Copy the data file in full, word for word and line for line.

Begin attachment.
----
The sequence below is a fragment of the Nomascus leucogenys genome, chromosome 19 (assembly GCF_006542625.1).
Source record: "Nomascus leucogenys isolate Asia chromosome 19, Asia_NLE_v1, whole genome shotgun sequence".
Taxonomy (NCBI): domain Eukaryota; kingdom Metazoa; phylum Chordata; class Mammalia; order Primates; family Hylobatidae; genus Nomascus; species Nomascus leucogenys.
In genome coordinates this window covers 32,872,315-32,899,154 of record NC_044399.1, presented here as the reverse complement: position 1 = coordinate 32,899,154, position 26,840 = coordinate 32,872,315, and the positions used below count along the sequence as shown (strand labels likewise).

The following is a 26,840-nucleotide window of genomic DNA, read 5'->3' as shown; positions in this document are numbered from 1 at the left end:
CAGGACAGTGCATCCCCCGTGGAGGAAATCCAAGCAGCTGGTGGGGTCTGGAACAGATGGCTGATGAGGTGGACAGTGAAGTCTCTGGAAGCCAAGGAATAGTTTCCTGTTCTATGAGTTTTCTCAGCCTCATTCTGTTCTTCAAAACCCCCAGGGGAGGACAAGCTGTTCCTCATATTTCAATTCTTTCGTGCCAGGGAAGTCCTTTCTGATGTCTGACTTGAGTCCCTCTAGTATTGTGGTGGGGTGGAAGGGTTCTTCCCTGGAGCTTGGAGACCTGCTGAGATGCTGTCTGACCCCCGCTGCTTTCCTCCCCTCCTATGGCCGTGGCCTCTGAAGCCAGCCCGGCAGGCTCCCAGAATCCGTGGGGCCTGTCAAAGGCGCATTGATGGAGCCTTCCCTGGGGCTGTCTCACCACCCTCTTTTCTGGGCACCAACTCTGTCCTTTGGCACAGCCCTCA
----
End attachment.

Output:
The sequence below is a fragment of the Nomascus leucogenys genome, chromosome 19 (assembly GCF_006542625.1).
Source record: "Nomascus leucogenys isolate Asia chromosome 19, Asia_NLE_v1, whole genome shotgun sequence".
Taxonomy (NCBI): domain Eukaryota; kingdom Metazoa; phylum Chordata; class Mammalia; order Primates; family Hylobatidae; genus Nomascus; species Nomascus leucogenys.
In genome coordinates this window covers 32,872,315-32,899,154 of record NC_044399.1, presented here as the reverse complement: position 1 = coordinate 32,899,154, position 26,840 = coordinate 32,872,315, and the positions used below count along the sequence as shown (strand labels likewise).

The following is a 26,840-nucleotide window of genomic DNA, read 5'->3' as shown; positions in this document are numbered from 1 at the left end:
CAGGACAGTGCATCCCCCGTGGAGGAAATCCAAGCAGCTGGTGGGGTCTGGAACAGATGGCTGATGAGGTGGACAGTGAAGTCTCTGGAAGCCAAGGAATAGTTTCCTGTTCTATGAGTTTTCTCAGCCTCATTCTGTTCTTCAAAACCCCCAGGGGAGGACAAGCTGTTCCTCATATTTCAATTCTTTCGTGCCAGGGAAGTCCTTTCTGATGTCTGACTTGAGTCCCTCTAGTATTGTGGTGGGGTGGAAGGGTTCTTCCCTGGAGCTTGGAGACCTGCTGAGATGCTGTCTGACCCCCGCTGCTTTCCTCCCCTCCTATGGCCGTGGCCTCTGAAGCCAGCCCGGCAGGCTCCCAGAATCCGTGGGGCCTGTCAAAGGCGCATTGATGGAGCCTTCCCTGGGGCTGTCTCACCACCCTCTTTTCTGGGCACCAACTCTGTCCTTTGGCACAGCCCTCA